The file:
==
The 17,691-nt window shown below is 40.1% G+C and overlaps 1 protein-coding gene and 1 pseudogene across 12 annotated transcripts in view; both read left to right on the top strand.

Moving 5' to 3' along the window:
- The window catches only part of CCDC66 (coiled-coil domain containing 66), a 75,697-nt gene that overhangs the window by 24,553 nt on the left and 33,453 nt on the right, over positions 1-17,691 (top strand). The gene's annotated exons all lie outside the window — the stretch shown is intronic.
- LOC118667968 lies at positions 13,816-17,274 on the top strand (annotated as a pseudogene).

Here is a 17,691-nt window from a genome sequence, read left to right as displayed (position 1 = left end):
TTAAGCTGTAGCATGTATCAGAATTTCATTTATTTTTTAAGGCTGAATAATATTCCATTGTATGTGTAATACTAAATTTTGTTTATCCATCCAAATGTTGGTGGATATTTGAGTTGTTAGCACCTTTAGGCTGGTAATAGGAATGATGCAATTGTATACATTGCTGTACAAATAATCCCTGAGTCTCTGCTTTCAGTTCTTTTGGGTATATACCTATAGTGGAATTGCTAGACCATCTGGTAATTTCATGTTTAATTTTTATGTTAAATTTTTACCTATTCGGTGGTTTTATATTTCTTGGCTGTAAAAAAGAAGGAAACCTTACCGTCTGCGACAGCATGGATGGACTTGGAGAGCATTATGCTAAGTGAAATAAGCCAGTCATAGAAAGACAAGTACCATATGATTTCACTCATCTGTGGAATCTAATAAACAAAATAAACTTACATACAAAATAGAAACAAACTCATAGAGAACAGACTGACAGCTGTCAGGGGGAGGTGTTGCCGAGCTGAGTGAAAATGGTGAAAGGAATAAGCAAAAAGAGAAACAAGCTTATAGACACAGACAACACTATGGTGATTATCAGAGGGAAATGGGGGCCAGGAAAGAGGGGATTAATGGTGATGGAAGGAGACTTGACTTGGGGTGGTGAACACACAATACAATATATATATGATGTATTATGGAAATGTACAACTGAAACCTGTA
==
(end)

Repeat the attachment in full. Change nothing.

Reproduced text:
The 17,691-nt window shown below is 40.1% G+C and overlaps 1 protein-coding gene and 1 pseudogene across 12 annotated transcripts in view; both read left to right on the top strand.

Moving 5' to 3' along the window:
- The window catches only part of CCDC66 (coiled-coil domain containing 66), a 75,697-nt gene that overhangs the window by 24,553 nt on the left and 33,453 nt on the right, over positions 1-17,691 (top strand). The gene's annotated exons all lie outside the window — the stretch shown is intronic.
- LOC118667968 lies at positions 13,816-17,274 on the top strand (annotated as a pseudogene).

Here is a 17,691-nt window from a genome sequence, read left to right as displayed (position 1 = left end):
TTAAGCTGTAGCATGTATCAGAATTTCATTTATTTTTTAAGGCTGAATAATATTCCATTGTATGTGTAATACTAAATTTTGTTTATCCATCCAAATGTTGGTGGATATTTGAGTTGTTAGCACCTTTAGGCTGGTAATAGGAATGATGCAATTGTATACATTGCTGTACAAATAATCCCTGAGTCTCTGCTTTCAGTTCTTTTGGGTATATACCTATAGTGGAATTGCTAGACCATCTGGTAATTTCATGTTTAATTTTTATGTTAAATTTTTACCTATTCGGTGGTTTTATATTTCTTGGCTGTAAAAAAGAAGGAAACCTTACCGTCTGCGACAGCATGGATGGACTTGGAGAGCATTATGCTAAGTGAAATAAGCCAGTCATAGAAAGACAAGTACCATATGATTTCACTCATCTGTGGAATCTAATAAACAAAATAAACTTACATACAAAATAGAAACAAACTCATAGAGAACAGACTGACAGCTGTCAGGGGGAGGTGTTGCCGAGCTGAGTGAAAATGGTGAAAGGAATAAGCAAAAAGAGAAACAAGCTTATAGACACAGACAACACTATGGTGATTATCAGAGGGAAATGGGGGCCAGGAAAGAGGGGATTAATGGTGATGGAAGGAGACTTGACTTGGGGTGGTGAACACACAATACAATATATATATGATGTATTATGGAAATGTACAACTGAAACCTGTA